Anatomy of the Throat
The throat is a fairly complex part of the anatomy, not only does it form part of the upper respiratory tract, but it helps with the initial stages of digestion along with helping form our speech.
In general, the throat is made up of the larynx (which includes the vocal folds), the pharynx, the epiglottis and the uvula; there are also lymph tissues in the throat called the tonsils and adenoids.
The LarynxThe larynx is a group of tissues and includes muscles, cartilage and other soft tissues that are found at the top of the trachea. The vocal folds (or vocal chords), are contained among these structures and close to allow food to pass only down the oesophagus and are prevented from entering the trachea and progressing to the lungs. When air is pushed up through the larynx the vocal folds vibrate and sound is produced, the intensity of the sound can be changed depending on how fast the air is forced through the larynx.
There are three sub-structures contained in the larynx and these are called the glottis, the supraglottis and the subglottis.
The PharynxThe pharynx is the upper part of the airway and begins at the back of the nasal passages and proceeds to the top of the oesophagus. It is generally considered to be part of both the respiratory tract and the digestive tract.
As the pharynx contains many different structures it is broken down into three components: the oropharynx, the nasopharynx and the laryngopharynx.
The oropharynx is located at the back of the mouth and comprises of the uvula (the piece of soft tissue that lies at the back of the mouth), the epiglottis, the tonsils and the base of the tongue.
The nasopharynx includes the soft tissues that lie at the back of the nasal passages and the laryngopharynx refers to the structures that lie in the area of the throat beneath the oropharynx continuing to the opening of the oesophagus.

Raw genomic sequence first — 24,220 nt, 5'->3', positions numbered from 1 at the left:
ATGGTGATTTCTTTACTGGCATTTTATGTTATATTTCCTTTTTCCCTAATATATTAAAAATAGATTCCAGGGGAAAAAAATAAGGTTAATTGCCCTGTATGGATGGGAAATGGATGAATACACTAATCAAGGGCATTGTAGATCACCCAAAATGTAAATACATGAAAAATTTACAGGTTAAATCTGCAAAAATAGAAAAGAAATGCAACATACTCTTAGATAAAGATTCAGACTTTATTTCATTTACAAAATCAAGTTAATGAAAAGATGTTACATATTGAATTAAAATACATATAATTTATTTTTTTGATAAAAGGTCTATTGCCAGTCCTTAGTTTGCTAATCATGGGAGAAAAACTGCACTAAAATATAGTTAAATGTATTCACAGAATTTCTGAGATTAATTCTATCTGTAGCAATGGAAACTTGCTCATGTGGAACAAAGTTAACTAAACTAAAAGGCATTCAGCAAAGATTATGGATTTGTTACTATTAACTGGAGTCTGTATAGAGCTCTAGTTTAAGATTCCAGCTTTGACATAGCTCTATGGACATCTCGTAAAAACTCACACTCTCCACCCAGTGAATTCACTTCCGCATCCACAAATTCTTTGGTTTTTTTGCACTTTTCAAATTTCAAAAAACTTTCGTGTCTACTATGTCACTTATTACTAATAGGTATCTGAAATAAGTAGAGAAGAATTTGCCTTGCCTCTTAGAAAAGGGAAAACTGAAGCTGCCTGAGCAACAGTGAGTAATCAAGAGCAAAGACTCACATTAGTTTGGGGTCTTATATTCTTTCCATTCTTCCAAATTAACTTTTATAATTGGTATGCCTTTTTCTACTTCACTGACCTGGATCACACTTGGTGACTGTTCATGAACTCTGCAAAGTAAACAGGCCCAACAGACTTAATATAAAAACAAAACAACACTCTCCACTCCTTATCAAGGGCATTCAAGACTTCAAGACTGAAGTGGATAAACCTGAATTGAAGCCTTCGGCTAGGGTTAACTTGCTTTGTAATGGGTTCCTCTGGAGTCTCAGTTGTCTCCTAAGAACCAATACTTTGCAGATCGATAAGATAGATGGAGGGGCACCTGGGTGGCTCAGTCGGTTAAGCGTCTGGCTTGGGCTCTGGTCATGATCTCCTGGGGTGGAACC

The EpiglottisThis is the name given for the piece of cartilage that lies between the back of the tongue and the larynx. It is a very important structure as it is this that causes the larynx to be blocked off during swallowing to protect the lungs from food and fluid. It works as a valve and closes every time we swallow, (even saliva) without us having to make a conscious effort to carry out the action.
The UvulaThe uvula is the small piece of tissue that hangs down at the back of the throat. When we swallow it helps to conceal the nasal passages and protects our airways from being obstructed with food and fluid.
The Adenoids And TonsilsThe adenoids and tonsils are lymphatic tissues and are therefore part of our immune system. The tonsils can be seen at the back of the throat and the adenoids are found towards the back of the nasal passages.
Although they are part of our immunity, both structures can be removed if they become problematic, though this practice occurs a lot less than in previous years. They will normally only be removed if repeated bouts of infections are causing too many absences from work or school or are having a severe impact on life in general.
Many people underestimate the function of the throat as they are unaware of the delicate structures that are included and how these structures function. Without the network of muscles and cartilage our lungs would slowly become damaged from inhaling food and fluid and would seriously compromise our survival.